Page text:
Airmen from Joint Base Charleston stirred up a fervor this week when a few of them were spotted riding handicapped scooters at a local store and dancing on the job – all in uniform.
The photos and video surfaced on Facebook on the “Air Force amn/nco/snco” page and quickly went viral.
The page posted a screenshot of the original post showing the Airmen riding the scooters along with the caption, “Welcome to the modern military!!! They thought it was funny to ride in carts instead of walk! When called out, they said “we worked 8 hours today”!!! Charleston Air Force Base at its finest.”
The video showed the same three Airmen dancing suggestively to rap music while in their place of work on the base – and in front of their squadron logo.
The online chatter caught the attention of Joint Base Charleston officials who made a statement on Monday.
“Joint Base Charleston leadership is currently addressing two posts from April 29, 2019 made on a recent Air Force meme page, Air Force amn/nco/snco. In the posts, Airmen from Joint Base Charleston were shown riding on motorized scooters in uniform and dancing in the workplace,” the statement said.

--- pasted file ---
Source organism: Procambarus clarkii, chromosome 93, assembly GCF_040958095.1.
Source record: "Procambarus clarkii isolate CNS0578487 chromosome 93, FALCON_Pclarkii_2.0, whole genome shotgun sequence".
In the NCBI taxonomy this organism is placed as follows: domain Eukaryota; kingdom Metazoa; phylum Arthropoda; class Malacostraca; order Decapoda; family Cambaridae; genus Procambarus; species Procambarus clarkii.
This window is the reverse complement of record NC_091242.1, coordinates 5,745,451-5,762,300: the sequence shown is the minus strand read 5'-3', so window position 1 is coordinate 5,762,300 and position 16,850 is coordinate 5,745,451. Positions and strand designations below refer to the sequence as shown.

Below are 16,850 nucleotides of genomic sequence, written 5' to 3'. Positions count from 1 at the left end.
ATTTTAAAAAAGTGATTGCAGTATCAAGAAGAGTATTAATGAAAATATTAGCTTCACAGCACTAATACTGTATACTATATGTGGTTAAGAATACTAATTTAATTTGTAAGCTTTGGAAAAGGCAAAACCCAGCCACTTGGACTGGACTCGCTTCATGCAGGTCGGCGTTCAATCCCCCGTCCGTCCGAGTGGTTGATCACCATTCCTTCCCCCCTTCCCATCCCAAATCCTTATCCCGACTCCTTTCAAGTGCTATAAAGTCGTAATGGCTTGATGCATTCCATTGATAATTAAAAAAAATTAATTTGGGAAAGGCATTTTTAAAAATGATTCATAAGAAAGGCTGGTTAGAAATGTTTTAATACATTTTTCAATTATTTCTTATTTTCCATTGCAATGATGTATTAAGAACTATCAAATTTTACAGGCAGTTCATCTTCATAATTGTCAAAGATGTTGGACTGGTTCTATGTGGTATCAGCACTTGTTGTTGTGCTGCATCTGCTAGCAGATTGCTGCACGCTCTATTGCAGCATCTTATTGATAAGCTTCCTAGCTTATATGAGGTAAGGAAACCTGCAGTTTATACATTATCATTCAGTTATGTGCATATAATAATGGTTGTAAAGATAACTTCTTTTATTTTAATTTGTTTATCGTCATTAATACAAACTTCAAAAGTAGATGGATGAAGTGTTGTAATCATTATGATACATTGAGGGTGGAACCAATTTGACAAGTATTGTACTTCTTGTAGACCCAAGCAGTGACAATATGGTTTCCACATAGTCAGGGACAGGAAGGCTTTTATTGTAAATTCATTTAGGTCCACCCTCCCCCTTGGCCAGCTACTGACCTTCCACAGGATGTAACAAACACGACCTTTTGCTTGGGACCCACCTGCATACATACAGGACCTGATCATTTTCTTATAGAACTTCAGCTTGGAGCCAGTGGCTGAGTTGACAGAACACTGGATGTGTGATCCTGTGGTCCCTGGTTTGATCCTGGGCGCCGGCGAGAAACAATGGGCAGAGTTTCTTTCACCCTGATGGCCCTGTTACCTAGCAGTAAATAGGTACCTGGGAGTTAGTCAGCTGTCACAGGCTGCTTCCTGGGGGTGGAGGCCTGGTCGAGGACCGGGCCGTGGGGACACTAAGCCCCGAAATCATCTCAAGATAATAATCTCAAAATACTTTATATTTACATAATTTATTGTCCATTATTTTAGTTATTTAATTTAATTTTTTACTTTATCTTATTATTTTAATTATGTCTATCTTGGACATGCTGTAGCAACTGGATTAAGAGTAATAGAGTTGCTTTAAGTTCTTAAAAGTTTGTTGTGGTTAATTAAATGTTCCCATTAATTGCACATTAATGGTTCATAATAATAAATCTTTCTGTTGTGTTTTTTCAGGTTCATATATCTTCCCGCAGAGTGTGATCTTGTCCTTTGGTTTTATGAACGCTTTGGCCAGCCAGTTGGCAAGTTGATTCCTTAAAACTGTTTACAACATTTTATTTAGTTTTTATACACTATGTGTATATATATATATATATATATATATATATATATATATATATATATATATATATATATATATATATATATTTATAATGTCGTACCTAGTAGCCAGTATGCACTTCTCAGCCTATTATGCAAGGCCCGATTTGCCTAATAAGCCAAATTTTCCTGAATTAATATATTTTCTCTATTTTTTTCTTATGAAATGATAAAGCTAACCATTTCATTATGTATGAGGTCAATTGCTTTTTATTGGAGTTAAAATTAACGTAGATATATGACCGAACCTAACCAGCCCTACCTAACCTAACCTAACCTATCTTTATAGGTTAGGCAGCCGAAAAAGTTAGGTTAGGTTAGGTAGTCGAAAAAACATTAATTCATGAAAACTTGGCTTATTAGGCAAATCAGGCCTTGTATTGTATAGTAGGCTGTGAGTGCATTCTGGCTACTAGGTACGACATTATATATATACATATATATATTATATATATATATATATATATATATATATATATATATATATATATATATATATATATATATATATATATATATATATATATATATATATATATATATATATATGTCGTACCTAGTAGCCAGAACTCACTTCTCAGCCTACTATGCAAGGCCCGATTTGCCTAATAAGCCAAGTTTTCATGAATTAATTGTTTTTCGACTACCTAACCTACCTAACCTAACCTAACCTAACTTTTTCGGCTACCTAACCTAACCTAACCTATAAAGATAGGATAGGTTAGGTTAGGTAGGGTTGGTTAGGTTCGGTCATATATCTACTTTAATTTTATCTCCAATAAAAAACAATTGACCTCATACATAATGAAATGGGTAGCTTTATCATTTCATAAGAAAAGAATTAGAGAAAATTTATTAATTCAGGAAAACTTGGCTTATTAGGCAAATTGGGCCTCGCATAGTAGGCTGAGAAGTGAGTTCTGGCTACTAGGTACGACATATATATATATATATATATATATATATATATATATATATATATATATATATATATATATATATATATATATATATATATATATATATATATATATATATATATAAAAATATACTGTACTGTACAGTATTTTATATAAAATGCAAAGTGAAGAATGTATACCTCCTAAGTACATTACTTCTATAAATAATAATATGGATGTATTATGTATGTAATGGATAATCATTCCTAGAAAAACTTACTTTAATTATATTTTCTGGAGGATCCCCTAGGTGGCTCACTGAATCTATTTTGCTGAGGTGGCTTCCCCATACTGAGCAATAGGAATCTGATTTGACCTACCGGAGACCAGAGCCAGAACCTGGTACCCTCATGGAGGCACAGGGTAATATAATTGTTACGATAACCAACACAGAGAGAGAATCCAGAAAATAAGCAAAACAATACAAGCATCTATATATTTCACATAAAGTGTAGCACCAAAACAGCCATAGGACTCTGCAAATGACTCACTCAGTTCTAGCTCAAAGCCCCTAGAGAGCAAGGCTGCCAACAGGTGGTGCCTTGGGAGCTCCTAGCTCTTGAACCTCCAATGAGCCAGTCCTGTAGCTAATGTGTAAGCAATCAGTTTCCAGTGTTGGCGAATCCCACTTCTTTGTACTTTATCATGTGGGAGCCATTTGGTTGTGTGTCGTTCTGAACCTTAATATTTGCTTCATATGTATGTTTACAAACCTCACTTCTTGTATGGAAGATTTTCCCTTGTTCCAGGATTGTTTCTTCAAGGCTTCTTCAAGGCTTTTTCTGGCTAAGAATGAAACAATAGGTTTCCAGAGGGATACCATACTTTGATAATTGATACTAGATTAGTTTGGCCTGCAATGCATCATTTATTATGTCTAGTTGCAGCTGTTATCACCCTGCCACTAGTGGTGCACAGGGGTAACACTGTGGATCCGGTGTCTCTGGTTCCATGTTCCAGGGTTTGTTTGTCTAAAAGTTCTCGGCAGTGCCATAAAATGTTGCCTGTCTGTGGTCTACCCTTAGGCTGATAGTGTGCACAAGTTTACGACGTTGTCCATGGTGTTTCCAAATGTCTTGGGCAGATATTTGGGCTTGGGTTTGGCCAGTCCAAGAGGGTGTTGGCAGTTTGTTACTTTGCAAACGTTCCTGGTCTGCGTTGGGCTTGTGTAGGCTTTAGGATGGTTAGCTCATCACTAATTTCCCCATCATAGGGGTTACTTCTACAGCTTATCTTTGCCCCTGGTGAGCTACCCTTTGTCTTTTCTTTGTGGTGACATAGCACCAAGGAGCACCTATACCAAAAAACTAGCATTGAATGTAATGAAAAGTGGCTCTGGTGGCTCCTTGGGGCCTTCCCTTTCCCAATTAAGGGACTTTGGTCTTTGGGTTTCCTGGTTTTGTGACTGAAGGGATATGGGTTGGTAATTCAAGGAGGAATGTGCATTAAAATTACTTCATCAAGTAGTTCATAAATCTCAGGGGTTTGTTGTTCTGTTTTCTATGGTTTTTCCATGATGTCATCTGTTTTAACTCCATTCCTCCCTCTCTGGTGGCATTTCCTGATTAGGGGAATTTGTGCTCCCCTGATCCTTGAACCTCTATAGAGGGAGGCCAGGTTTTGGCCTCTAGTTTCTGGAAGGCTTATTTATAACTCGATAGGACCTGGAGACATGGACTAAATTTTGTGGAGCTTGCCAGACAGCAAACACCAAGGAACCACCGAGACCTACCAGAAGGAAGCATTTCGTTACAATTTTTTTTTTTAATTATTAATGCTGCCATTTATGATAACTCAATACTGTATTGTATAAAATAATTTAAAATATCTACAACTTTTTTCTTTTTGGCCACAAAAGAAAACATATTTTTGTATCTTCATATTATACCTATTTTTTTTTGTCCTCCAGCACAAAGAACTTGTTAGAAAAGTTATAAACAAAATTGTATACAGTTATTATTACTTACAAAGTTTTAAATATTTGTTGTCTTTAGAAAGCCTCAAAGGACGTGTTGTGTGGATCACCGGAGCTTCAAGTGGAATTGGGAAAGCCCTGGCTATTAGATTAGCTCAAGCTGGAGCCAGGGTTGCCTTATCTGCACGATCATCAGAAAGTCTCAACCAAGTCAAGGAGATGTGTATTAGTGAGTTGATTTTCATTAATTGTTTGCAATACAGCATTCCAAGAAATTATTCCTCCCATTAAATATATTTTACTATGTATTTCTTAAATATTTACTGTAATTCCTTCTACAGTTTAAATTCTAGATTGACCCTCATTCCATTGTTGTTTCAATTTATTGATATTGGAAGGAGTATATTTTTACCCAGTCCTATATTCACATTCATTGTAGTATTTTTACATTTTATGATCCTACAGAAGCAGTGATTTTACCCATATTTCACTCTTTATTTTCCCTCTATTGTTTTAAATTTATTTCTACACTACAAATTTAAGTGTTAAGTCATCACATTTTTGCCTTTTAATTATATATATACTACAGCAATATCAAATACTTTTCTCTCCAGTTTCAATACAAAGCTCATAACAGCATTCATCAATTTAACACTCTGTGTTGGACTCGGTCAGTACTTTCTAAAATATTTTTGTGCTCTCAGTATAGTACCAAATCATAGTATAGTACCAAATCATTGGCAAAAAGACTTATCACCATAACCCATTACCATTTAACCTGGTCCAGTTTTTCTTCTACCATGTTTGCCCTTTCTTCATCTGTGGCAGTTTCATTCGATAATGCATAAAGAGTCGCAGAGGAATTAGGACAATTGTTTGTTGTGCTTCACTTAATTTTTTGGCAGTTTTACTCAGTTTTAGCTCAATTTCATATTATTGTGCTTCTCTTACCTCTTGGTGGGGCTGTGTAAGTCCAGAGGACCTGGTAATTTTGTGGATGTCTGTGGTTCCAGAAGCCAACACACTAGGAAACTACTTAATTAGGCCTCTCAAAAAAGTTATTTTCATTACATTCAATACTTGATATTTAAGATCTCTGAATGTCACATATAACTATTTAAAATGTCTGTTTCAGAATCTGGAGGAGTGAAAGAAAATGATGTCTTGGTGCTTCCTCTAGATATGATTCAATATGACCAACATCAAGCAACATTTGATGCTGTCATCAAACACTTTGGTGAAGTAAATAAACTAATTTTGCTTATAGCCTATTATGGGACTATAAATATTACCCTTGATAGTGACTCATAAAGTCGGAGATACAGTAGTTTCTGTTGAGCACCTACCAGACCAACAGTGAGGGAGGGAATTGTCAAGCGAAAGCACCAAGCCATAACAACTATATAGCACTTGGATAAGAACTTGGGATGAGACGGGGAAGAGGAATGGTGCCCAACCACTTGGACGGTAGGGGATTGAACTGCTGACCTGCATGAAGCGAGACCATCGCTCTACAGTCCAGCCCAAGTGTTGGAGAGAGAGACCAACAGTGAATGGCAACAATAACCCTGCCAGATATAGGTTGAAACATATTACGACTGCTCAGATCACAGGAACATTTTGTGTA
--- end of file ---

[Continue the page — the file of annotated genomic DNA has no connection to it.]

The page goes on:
“I am disappointed in the actions of the Airmen. Their actions are not representative of the members of Joint Base Charleston,” said Col. Terrence Adams, commander of Joint Base Charleston. “The Airmen are being identified and unit leadership is addressing the situation accordingly. We expect the utmost professionalism and respect from all of our service members.”
Reactions from Facebook users were mixed. Some were outraged, while others said it depicted young women having fun.
“Let’s clarify this. They were riding on HANDICAP motorized scooters preventing people like myself, a 100% Disabled American Air Force Female Veteran, from having access to one if needed. This shows total disrespect these Airmen have for the handicapped who have enough trouble getting around and enduring pain just to sustain their lives. … Very unacceptable of US Airmen. Disgusted. This kind of stuff didn’t happen when us old folks were in the US Air Force,” Facebook user Rose Weitmann Stallings said.
“Airmen make dumb mistakes. Was it wrong…yes. I can’t say I was ever no where near perfect. Discipline them and mentor them with the expectation to make them better. No need to crucify them on social media. This is a huge chance at a learning opportunity for them and their peers,” user Donnie Sturm said.
User Allen Low said the Airmen are partly to blame for the wrongdoing, while the leadership is also to blame.
“This is a combined failure, between their squadron’s leadership, and these airmen. The airmen in the photo are not holding themselves to a higher standard of conduct in public. Their leadership also failed to ensure that the standards of conduct were clearly established, and enforced. Set the standard, be the standard, enforce the standard.,” he said.